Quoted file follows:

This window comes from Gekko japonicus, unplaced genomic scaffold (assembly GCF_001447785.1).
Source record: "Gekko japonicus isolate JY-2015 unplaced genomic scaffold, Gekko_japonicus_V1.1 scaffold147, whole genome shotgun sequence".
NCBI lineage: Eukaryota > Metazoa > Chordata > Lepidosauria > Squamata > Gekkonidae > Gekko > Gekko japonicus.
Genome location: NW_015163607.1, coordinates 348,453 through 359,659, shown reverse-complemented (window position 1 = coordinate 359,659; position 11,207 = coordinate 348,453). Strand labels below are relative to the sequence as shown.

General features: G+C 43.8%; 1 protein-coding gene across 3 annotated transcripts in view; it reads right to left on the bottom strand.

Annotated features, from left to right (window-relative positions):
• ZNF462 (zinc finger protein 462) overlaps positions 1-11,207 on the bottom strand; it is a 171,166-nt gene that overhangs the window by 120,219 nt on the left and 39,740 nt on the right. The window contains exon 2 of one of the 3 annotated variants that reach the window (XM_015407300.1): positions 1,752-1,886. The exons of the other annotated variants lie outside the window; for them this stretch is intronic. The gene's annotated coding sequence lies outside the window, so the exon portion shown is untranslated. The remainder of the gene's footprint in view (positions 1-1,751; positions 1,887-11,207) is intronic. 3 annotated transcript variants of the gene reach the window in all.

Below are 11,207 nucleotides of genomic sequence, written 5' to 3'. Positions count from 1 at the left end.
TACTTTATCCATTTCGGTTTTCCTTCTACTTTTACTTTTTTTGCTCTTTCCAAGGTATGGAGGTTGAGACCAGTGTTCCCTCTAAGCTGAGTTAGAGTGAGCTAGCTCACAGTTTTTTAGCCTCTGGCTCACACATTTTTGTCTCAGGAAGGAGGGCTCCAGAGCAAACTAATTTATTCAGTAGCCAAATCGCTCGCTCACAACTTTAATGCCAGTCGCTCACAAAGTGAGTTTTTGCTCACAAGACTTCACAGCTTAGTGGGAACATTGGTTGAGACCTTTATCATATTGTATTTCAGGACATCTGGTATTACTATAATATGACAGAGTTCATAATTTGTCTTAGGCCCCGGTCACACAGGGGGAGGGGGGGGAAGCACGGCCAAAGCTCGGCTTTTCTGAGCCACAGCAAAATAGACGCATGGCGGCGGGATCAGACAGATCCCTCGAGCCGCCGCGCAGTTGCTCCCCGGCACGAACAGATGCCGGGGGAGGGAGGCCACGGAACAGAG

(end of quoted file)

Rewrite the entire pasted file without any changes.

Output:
This window comes from Gekko japonicus, unplaced genomic scaffold (assembly GCF_001447785.1).
Source record: "Gekko japonicus isolate JY-2015 unplaced genomic scaffold, Gekko_japonicus_V1.1 scaffold147, whole genome shotgun sequence".
NCBI lineage: Eukaryota > Metazoa > Chordata > Lepidosauria > Squamata > Gekkonidae > Gekko > Gekko japonicus.
Genome location: NW_015163607.1, coordinates 348,453 through 359,659, shown reverse-complemented (window position 1 = coordinate 359,659; position 11,207 = coordinate 348,453). Strand labels below are relative to the sequence as shown.

General features: G+C 43.8%; 1 protein-coding gene across 3 annotated transcripts in view; it reads right to left on the bottom strand.

Annotated features, from left to right (window-relative positions):
• ZNF462 (zinc finger protein 462) overlaps positions 1-11,207 on the bottom strand; it is a 171,166-nt gene that overhangs the window by 120,219 nt on the left and 39,740 nt on the right. The window contains exon 2 of one of the 3 annotated variants that reach the window (XM_015407300.1): positions 1,752-1,886. The exons of the other annotated variants lie outside the window; for them this stretch is intronic. The gene's annotated coding sequence lies outside the window, so the exon portion shown is untranslated. The remainder of the gene's footprint in view (positions 1-1,751; positions 1,887-11,207) is intronic. 3 annotated transcript variants of the gene reach the window in all.

Below are 11,207 nucleotides of genomic sequence, written 5' to 3'. Positions count from 1 at the left end.
TACTTTATCCATTTCGGTTTTCCTTCTACTTTTACTTTTTTTGCTCTTTCCAAGGTATGGAGGTTGAGACCAGTGTTCCCTCTAAGCTGAGTTAGAGTGAGCTAGCTCACAGTTTTTTAGCCTCTGGCTCACACATTTTTGTCTCAGGAAGGAGGGCTCCAGAGCAAACTAATTTATTCAGTAGCCAAATCGCTCGCTCACAACTTTAATGCCAGTCGCTCACAAAGTGAGTTTTTGCTCACAAGACTTCACAGCTTAGTGGGAACATTGGTTGAGACCTTTATCATATTGTATTTCAGGACATCTGGTATTACTATAATATGACAGAGTTCATAATTTGTCTTAGGCCCCGGTCACACAGGGGGAGGGGGGGGAAGCACGGCCAAAGCTCGGCTTTTCTGAGCCACAGCAAAATAGACGCATGGCGGCGGGATCAGACAGATCCCTCGAGCCGCCGCGCAGTTGCTCCCCGGCACGAACAGATGCCGGGGGAGGGAGGCCACGGAACAGAG